Why MRI-guided radiation therapy is “a paradigm shift”

Jennifer Lubell , Contributing News Writer

Magnetic resonance imaging (MRI)–guided radiation therapy has generated excitement for pancreatic cancer and radiation oncology communities for its ability to significantly prolong survival compared to standard options.

The use of an MRI serves a two-fold purpose: The ability to deliver clearer pictures while ensuring that the radiation dose targets the correct area of the body.

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During an “OncLive On AirPodcast” episode, Michael D. Chuong, MD, discussed the evolution of MRI-guided radiation in cancer treatment, highlighting the MRIdian SMART system and its role in a Phase 2 cancer trial. Dr. Chuong is the vice chair and medical director of radiation oncology and leader of the gastrointestinal radiation service at Miami Cancer Institute, part of Baptist Health South Florida, located in Miami, Florida.

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MRIdian offers convenience to patients, lowers overall costs for healthcare systems, “and can result in exciting outcomes in terms of tumor control eradication as well as being able to be delivered very safely,” Dr. Chuong summarized.

MRI-guided radiation “represents a paradigm shift in how radiation therapy is delivered,” said Dr. Chuong.

Standard radiation therapy that isn’t MRI guided has its limitations. For example, searching for tumors in the upper abdomen for pancreatic cancers is very difficult to clearly see with either CT scans or X-rays, he explained.

Comparatively, MRI guidance offers significantly improved soft tissue imaging of the upper and lower abdomen and pelvis. It also offers the ability to adapt or modify the treatment—to personalize a daily radiation dose based on the anatomy the physician sees.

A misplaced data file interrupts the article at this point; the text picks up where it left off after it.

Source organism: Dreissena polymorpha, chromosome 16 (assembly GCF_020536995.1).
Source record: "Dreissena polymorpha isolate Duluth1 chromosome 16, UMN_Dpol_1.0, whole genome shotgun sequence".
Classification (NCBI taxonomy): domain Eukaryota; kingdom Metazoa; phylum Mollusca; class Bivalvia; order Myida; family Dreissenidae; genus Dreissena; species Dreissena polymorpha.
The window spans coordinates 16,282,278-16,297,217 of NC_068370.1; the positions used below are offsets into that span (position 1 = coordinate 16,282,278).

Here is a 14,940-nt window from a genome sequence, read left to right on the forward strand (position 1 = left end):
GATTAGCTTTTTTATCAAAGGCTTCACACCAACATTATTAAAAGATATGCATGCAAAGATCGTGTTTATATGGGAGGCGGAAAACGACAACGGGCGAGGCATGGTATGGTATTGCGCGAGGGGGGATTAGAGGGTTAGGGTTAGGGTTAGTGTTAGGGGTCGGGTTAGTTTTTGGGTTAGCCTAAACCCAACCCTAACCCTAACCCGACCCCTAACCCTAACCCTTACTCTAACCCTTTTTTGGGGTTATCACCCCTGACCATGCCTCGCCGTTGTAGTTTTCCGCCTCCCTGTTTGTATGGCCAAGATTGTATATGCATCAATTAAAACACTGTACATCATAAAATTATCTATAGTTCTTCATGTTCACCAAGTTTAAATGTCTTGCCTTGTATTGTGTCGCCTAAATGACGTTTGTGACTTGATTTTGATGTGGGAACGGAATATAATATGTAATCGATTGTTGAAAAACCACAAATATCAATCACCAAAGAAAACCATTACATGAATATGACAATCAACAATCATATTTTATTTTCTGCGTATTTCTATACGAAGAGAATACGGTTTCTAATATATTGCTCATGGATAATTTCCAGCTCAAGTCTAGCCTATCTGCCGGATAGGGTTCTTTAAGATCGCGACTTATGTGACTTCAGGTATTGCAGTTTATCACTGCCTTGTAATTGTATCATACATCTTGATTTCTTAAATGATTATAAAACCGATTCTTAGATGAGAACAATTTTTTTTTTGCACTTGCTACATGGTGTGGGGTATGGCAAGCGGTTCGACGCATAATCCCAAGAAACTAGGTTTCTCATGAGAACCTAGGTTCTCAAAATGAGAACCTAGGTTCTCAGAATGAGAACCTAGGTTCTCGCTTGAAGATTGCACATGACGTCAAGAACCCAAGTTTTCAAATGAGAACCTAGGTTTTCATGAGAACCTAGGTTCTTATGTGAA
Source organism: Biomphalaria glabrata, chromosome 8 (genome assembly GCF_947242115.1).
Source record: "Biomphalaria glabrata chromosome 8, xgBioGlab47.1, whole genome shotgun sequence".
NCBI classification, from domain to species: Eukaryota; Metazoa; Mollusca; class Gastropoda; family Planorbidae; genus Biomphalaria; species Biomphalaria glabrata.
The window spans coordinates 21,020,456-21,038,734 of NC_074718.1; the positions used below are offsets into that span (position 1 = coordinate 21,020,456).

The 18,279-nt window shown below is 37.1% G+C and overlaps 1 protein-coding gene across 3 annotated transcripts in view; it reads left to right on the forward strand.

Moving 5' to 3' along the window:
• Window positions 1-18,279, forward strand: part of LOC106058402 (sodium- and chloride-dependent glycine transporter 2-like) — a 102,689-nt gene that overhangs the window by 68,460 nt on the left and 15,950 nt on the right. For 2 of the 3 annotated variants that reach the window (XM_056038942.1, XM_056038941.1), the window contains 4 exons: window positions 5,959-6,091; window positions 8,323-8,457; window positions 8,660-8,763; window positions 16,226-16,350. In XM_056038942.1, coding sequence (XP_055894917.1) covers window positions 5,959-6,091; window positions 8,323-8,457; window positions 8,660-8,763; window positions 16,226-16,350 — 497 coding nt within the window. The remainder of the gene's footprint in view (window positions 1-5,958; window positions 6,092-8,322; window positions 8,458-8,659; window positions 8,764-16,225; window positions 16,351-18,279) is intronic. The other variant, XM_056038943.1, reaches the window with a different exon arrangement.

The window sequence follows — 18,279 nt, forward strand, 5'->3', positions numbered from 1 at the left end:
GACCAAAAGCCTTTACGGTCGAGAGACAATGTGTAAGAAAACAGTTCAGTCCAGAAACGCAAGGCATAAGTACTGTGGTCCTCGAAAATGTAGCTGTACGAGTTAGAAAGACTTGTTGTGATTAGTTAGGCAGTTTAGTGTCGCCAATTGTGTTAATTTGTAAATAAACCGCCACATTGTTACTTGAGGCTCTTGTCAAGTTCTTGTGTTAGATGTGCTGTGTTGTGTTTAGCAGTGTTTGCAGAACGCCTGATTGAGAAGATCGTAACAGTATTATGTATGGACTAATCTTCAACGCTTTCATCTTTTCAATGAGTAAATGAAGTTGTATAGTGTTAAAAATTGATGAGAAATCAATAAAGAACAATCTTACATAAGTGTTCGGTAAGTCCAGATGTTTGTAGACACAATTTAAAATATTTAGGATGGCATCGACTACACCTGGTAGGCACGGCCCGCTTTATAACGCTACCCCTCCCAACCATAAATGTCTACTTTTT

Through an “ablative” or very high, radiation dose, MRI enhances the ability to control or even eradicate tumors.

Miami Cancer Institute and others worldwide have been using this technology to give hope to patients who do not have surgical alternatives because their tumors are too large or extensive for surgery, said Dr. Chuong.

Over nearly six years, Dr. Chuong has been helming the institute’s MRIdian program. The program uses a noninvasive MRI technology that facilitates higher dose radiation delivery within a shorter period,

Miami Cancer Institute was one of the very first adopters of this technology in the U.S. and worldwide.

“The ability of the MRIdian device is really profound in that a substantially higher dose than what is otherwise standard of care can be safely delivered in a much more compact period of time, as short as five days or as even as short as one day,” Dr. Chuong said.

At Miami Cancer Institute, patients have received just one 30-minute treatment of high dose ablative radiation that can potentially eradicate tumors entirely, as opposed to getting treatment for weeks or months, he added.

Dr. Chuong co-led an international multicenter Phase 2 trial, the five-fraction stereotactic magnetic resonance–guided on-table adaptive radiation therapy (SMART) trial, which tested the use of MRIdian in 136 patients with borderline resectable or locally advanced pancreatic cancer.

Median survival for patients with this disease, either with chemotherapy alone or chemotherapy plus standard lower dose nonablative radiation, is only about 15 months. Two-year survival numbers are around 20%.

The high-dose escalated ablative radiation approach with MRIdian yielded higher survival rates: A two-year overall survival from diagnosis and SMART of 53.6 % and 40.5%, respectively, and minimal complications occurring three months after the end of treatment.

“This is obviously very exciting for a disease that's as difficult to treat as pancreas cancer, and … really exemplifies and highlights the ability of a technology like this to deliver such a high radiation dose that really no other type of radiation platform can deliver, at least safely,” said Dr. Chuong.

Follow up, supported by the SMART trial findings, studies are in development to further explore the benefits of MRI-guided radiation therapy for advanced pancreatic cancer, among other cancers that are difficult to treat.